ctrIter <- ctr_model(model = "gaussian", type = "AIC", do.iter = TRUE, h = 3,
                     oos = 2, alphas = c(0.25, 0.75), nSample = 75, do.progress = FALSE)
out3 <- sento_model(measures, y, x = x, ctr = ctrIter)

summary(out3)
## Model specification 
## - - - - - - - - - - - - - - - - - - - - 
##  
## Model type: gaussian 
## Calibration: via AIC information criterion 
## Sample size: 75 
## Total number of iterations/predictions: 155 
## Optimal average elastic net alpha parameter: 0.64 
## Optimal average elastic net lambda parameter: 2.25 
##  
## Out-of-sample performance 
## - - - - - - - - - - - - - - - - - - - - 
##  
## Mean directional accuracy: 46.1 % 
## Root mean squared prediction error: 52.55 
## Mean absolute deviation: 40.61

The out-of-sample predictions can be plot against the true realizations of the target variable.

plot(out3)

Attribution analysis

Take the model output from the previous example. To analyze the contribution of each sentiment variable component to a prediction, called attribution, the attributions() function does the trick.

attr3 <- attributions(out3, measures, refDates = names(out3$models)[1:50])
plot(attr3, "lexicons")

plot(attr3, "features")

plot(attr3, "time")

For a very deep analysis, it is also possible to trace back the contribution of a single document to a prediction at a given point in time. As the time lag for the sentiment measures was set to 6 months, news articles up to 5 months before a prediction date have an impact, the degree depending on the sentiment and the associated time weight.

attr3$documents$`2004-06-01`
##             id       date     attrib
##   1: 842613957 2004-01-01  2.1730324
##   2: 842615485 2004-01-01 -0.4861275
##   3: 830982208 2004-01-01 -0.2865413
##   4: 842616604 2004-01-01  0.3820924
##   5: 830983876 2004-01-01 -2.1949679
##  ---                                
##  97: 830982195 2004-06-01 -2.4634854
##  98: 842615105 2004-06-01 -2.4266404
##  99: 842615622 2004-06-01 -2.4363705
## 100: 842615125 2004-06-01 -0.6905909
## 101: 842615280 2004-06-01  0.5362519

Other models

The sento_model() function is no perfect toolbox. However, by converting the sentiment measures into a straight data.table (or a data.frame), one is not limited. For instance, below example shows how to do a low-dimensional regression using the lm() function, with some of the sentiment variables created in the package.

dt <- as.data.table(measures)
z <- zoo(dt[, 2:7], order.by = dt[["date"]])
reg <- lm(y ~ z)

At some point we might integrate some other useful models into the sento_model() function, but having the sentiment measures at your disposal, you are already good to go elsewhere.

Classification using sentiment

The above examples take a time series perspective. However, sentiment on text-level can also be useful to predict other attributes of a text. We illustrate one possible approach hereunder, where we try to predict if news discusses the economy using sentiment information.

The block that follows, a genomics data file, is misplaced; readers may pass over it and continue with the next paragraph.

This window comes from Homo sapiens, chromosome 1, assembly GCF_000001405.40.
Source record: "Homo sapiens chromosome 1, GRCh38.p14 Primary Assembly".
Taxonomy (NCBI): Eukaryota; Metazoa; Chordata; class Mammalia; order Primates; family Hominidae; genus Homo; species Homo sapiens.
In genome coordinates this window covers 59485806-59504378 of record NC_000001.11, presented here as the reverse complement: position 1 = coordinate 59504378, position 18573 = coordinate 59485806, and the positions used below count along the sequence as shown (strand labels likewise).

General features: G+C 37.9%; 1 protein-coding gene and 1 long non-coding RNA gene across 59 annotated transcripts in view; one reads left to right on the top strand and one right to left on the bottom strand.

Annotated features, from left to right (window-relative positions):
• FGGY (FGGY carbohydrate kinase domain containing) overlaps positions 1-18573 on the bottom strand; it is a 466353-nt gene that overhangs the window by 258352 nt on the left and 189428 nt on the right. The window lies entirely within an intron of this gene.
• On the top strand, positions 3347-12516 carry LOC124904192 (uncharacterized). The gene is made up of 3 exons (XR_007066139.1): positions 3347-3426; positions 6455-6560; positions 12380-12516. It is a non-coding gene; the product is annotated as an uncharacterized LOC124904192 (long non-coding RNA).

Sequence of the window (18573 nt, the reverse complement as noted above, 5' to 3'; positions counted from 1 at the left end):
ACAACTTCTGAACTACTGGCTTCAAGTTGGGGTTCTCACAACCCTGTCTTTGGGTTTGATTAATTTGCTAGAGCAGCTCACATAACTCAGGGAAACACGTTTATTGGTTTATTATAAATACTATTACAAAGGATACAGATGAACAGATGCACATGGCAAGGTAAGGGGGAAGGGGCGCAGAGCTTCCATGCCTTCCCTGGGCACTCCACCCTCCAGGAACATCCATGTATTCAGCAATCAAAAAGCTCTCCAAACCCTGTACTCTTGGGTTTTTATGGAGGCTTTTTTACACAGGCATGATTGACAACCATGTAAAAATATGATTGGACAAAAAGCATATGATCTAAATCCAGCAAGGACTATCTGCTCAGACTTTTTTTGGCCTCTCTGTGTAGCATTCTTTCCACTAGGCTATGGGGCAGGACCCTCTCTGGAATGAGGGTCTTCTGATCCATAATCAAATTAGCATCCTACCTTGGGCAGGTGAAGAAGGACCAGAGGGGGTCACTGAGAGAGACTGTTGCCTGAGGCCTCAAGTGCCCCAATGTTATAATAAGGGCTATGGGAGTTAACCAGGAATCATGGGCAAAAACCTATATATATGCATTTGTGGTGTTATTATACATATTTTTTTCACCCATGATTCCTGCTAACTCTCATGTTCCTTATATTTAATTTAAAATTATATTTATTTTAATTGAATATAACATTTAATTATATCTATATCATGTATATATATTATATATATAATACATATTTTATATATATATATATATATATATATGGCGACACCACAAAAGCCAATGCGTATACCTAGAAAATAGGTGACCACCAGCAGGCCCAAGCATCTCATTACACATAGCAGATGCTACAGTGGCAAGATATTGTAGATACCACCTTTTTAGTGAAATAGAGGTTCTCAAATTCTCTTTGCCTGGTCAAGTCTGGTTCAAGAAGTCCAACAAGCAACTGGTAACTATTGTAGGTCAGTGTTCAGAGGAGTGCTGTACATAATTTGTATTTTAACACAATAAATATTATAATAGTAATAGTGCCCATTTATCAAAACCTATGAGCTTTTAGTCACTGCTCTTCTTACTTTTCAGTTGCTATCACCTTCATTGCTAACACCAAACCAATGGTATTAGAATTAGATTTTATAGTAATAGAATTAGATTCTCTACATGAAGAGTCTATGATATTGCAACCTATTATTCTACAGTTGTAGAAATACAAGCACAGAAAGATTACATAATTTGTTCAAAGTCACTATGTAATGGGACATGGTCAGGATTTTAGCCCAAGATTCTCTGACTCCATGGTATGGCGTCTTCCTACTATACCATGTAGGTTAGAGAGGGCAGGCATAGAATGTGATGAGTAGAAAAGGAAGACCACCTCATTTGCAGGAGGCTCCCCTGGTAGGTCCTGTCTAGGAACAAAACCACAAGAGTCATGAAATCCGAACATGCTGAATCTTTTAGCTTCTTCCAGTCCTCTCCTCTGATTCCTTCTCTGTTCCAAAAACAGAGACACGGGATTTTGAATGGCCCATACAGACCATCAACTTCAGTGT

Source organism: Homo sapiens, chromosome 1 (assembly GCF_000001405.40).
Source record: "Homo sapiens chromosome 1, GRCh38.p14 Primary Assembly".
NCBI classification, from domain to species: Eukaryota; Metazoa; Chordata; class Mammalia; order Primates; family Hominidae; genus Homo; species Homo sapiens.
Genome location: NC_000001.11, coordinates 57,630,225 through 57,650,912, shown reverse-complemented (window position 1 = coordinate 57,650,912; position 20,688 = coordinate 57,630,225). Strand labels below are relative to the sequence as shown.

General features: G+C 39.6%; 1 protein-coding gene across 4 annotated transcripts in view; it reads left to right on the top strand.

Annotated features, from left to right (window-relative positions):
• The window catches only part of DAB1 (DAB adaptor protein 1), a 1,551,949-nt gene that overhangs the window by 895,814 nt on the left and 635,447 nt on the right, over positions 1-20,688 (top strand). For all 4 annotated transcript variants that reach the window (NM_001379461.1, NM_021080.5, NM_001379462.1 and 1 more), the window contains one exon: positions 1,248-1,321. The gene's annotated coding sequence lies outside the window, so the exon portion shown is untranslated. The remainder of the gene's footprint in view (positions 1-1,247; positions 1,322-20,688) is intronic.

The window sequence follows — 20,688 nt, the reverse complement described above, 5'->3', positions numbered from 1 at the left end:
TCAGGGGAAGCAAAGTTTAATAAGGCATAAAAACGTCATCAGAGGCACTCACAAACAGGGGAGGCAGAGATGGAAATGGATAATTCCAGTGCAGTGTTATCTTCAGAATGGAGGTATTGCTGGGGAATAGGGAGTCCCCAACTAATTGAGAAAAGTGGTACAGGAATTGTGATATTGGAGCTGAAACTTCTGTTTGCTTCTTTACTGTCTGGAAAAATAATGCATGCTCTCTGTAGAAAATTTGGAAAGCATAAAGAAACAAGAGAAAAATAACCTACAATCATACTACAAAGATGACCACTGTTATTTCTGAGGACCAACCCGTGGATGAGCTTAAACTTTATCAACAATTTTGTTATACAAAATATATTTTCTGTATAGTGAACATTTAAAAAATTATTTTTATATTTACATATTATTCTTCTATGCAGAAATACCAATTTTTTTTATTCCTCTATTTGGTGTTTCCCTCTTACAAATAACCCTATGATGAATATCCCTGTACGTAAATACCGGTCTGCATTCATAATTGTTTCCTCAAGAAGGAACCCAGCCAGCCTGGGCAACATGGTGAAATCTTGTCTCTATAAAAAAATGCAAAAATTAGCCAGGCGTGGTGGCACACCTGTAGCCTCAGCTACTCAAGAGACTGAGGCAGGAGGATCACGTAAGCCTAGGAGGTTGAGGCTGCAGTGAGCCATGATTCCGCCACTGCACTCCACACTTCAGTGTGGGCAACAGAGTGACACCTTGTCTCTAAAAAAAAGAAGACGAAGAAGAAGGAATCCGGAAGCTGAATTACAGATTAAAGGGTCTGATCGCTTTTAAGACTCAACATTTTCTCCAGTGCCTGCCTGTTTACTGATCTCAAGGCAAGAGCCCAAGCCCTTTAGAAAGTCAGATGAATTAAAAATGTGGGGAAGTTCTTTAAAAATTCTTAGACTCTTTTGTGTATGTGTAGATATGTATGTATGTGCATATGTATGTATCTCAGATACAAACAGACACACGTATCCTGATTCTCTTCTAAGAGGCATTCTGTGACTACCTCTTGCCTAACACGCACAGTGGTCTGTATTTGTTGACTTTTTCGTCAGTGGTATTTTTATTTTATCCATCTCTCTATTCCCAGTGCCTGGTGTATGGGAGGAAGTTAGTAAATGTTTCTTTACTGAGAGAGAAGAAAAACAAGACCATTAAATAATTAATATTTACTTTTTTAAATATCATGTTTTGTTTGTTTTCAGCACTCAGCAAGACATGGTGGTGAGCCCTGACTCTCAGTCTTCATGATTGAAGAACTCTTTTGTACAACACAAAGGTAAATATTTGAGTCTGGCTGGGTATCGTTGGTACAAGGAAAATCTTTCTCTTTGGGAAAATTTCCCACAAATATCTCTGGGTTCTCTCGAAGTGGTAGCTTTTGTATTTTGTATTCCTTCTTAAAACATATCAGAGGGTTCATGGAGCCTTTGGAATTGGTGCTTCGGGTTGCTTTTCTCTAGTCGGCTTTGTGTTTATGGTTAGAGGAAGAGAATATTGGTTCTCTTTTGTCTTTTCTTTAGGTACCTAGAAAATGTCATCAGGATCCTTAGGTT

y <- as.factor(usnews$economy)

To calculate a couple of sentiment variables, we split the Harvard General Inquirer lexicon into 15 random groups.

l <- list_lexicons$GI_en
lg <- split(l, factor(round(14 * runif(nrow(l))), labels = paste0("s", 1:15)))
lexicons <- sento_lexicons(lg)

nrow(l) == nrow(rbindlist(lexicons))
## [1] TRUE

Sentiment is computed in one go using the compute_sentiment() function, this time using an inverse U-shaped scheme for normalizing the scores.

s <- compute_sentiment(usnews$texts, lexicons, "inverseUShaped")

colnames(s)
##  [1] "id"         "word_count" "s1"         "s2"         "s3"        
##  [6] "s4"         "s5"         "s6"         "s7"         "s8"        
## [11] "s9"         "s10"        "s11"        "s12"        "s13"       
## [16] "s14"        "s15"

The data is divided into a training set, and a test set for model validation.

data <- cbind(y = y, s[, -c(1:2)])
dataTrain <- data[1:3500, ]
dataTest <- data[3501:nrow(data), ]

We employ support vector machine classification to estimate our model.

library("e1071")

model <- svm(y ~ ., dataTrain)

Let’s construct confusion matrices to see how well the model does in-sample, and in the test set.

conf_matrix <- function(m, d) table(predict(m, d), d$y, dnn = c("Prediction", "Actual"))
conf_matrix(model, dataTrain)
##           Actual
## Prediction    0    1
##          0 2865  630
##          1    0    5
conf_matrix(model, dataTest)
##           Actual
## Prediction   0   1
##          0 514 131
##          1   0   0

Not good at all, none of the economic articles are picked up out-of-sample! Off-the-shelf modeling is rarely a good idea. Time to go back to the drawing table and better tune those sentiment predictors and model parameters. Maybe the random lexicon splitting was not such a good idea?